SSCP

bagley at FAUNA.UCDAVIS.EDU bagley at FAUNA.UCDAVIS.EDU
Sat Jan 13 14:51:24 EST 1996


In article <scottf19-1301960117150001 at dial108.pcix.com>, scottf19 at nfi.com (Scot Federman) writes:
>In article <1996Jan11.114105.1 at leif>, ynakao at kean.ucs.mun.ca wrote:
>
>> Hello, Netters,
>> 
>>     Would you please answer my stupid question? In PCR-SSCP, there are 3 - 
>> 6 positive band on the film. Which are the real positive? I think there 
>> must be two bands, one from sense and another from anti-sense if there is 
>> no mutation. From where do other bands come from???
>> 
>> Thanks in advance,
>> 
>> Yoshi
>
>Yoshi,
>
>      I had the same question when I was running PCR-SSCP.  One possible
>explanation I came up with was that they are an artifact of PCR with Taq. 
>T-overhangs created on the 3' end are not created with 100% efficiency,
>and I thought that this might be an explanation.  However, this can only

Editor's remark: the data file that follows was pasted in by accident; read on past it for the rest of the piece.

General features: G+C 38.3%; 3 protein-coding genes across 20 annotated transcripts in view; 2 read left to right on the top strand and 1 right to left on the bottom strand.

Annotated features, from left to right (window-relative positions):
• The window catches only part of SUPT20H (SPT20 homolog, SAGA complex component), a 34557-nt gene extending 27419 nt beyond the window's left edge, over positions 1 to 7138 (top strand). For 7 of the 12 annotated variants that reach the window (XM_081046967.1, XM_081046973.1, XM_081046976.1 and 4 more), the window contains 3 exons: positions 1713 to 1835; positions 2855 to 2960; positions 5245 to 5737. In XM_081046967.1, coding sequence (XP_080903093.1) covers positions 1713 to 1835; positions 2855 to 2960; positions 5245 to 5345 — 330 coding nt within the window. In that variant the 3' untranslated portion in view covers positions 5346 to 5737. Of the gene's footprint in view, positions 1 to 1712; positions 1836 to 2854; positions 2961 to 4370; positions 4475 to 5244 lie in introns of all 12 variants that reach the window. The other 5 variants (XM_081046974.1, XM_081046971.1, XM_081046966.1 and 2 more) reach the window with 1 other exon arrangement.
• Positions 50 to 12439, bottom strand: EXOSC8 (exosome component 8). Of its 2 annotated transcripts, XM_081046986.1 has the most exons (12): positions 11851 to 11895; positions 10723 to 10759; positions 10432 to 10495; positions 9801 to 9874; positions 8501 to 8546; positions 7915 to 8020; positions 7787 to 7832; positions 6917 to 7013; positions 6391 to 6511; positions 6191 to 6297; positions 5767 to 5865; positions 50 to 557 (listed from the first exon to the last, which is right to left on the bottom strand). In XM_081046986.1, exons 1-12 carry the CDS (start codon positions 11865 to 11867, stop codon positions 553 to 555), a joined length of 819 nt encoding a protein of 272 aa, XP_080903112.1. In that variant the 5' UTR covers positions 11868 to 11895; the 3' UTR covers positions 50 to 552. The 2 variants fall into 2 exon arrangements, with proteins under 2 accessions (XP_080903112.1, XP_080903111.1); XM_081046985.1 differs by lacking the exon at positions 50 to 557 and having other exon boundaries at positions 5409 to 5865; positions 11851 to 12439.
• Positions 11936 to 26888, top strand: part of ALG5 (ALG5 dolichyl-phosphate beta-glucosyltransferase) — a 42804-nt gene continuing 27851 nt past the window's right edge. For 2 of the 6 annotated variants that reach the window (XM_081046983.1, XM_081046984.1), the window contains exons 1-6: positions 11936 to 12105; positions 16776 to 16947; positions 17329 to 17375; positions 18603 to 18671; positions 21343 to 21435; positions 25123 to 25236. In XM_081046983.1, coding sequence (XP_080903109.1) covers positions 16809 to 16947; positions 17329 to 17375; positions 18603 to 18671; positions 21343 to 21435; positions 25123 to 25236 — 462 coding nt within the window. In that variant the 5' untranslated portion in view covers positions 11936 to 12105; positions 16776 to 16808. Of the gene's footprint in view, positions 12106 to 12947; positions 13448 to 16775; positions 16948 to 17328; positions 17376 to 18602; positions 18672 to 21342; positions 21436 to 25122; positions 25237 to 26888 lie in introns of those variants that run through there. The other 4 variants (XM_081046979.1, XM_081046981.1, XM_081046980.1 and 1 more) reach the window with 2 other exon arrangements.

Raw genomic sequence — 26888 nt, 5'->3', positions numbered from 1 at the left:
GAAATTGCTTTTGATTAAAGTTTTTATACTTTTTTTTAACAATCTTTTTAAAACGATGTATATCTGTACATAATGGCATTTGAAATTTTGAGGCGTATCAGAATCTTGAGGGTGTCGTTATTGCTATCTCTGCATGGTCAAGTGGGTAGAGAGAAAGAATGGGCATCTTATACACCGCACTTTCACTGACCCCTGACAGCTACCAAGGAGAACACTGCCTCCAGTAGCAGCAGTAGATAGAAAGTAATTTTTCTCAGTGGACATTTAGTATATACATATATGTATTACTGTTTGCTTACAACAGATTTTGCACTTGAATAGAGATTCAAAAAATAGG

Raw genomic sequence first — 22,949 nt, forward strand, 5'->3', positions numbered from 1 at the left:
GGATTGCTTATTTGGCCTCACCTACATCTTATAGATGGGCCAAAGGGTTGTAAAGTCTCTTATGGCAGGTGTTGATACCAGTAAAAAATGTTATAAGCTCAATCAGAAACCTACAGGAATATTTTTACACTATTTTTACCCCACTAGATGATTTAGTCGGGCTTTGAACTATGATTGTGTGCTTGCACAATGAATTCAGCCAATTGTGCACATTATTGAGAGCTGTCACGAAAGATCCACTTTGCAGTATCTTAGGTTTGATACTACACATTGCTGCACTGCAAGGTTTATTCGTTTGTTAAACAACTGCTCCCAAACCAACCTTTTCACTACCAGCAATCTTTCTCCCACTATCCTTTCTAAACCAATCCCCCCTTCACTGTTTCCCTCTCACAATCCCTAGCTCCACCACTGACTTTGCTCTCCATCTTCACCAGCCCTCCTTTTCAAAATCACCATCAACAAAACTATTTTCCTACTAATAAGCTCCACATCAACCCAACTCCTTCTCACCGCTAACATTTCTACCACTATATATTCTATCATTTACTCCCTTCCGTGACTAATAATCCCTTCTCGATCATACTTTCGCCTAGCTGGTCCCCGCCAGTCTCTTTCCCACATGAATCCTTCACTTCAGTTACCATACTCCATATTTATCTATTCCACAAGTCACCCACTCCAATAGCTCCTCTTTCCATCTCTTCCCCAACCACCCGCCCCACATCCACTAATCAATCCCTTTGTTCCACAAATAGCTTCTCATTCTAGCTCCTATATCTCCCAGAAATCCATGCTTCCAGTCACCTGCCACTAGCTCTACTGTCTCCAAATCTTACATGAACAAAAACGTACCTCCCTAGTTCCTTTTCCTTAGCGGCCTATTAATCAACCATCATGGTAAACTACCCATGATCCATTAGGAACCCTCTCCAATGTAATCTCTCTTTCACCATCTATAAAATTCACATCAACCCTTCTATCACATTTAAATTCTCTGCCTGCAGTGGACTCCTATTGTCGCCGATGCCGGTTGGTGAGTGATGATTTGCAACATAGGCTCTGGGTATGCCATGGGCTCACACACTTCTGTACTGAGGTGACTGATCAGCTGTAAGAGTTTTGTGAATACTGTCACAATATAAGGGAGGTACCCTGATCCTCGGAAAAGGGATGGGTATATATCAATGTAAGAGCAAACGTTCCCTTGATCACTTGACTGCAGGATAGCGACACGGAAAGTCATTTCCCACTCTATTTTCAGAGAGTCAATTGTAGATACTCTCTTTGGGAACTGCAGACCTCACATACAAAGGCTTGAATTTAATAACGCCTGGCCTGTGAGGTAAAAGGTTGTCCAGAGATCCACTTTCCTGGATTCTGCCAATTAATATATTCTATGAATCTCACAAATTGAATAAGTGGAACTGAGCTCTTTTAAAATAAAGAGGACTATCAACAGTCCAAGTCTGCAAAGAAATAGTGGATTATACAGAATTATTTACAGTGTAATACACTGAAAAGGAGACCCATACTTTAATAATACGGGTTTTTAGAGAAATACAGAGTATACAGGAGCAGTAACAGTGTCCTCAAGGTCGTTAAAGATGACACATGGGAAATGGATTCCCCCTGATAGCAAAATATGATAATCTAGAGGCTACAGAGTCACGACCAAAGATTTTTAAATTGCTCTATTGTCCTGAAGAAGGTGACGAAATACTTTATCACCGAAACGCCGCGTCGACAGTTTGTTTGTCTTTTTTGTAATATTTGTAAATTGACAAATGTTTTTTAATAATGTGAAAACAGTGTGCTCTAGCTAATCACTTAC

>account for up to 4 bands, and not 6.  I don't know what else can be the
>cause.  Maybe someone else knows where these mystery bands come from?
>
Well I don't know for sure where the bands come from either, but here is some
more data.  The intensity of the different  bands changes with formamide
concentration.  Adding 0.6X formamide  to the PCR sample enhances the higher
set of bands.  Use of 2-3X formamide seems to bring up 4 bands in homozygotes
and use of higher amounts of formamide seems to enhance the lower bands.
Could the excess bands you see be due to renaturation?  I am thinking that the
pattern  I see is  due to renaturation of excess primer under low formamide
conditions.  Thus, I would expect to see 4 bands in homos and 8 bands in hets
at intermediate formamide  concentrations.  You could get an additional band if
double-stranded template remains.  You'd get less if some bands overlap.  I
personally use 0.6X formamide, giving me a strong signal from the higher set of
bands and a very weak signal from the lower set.

Anybody buy this theory?
Mark.





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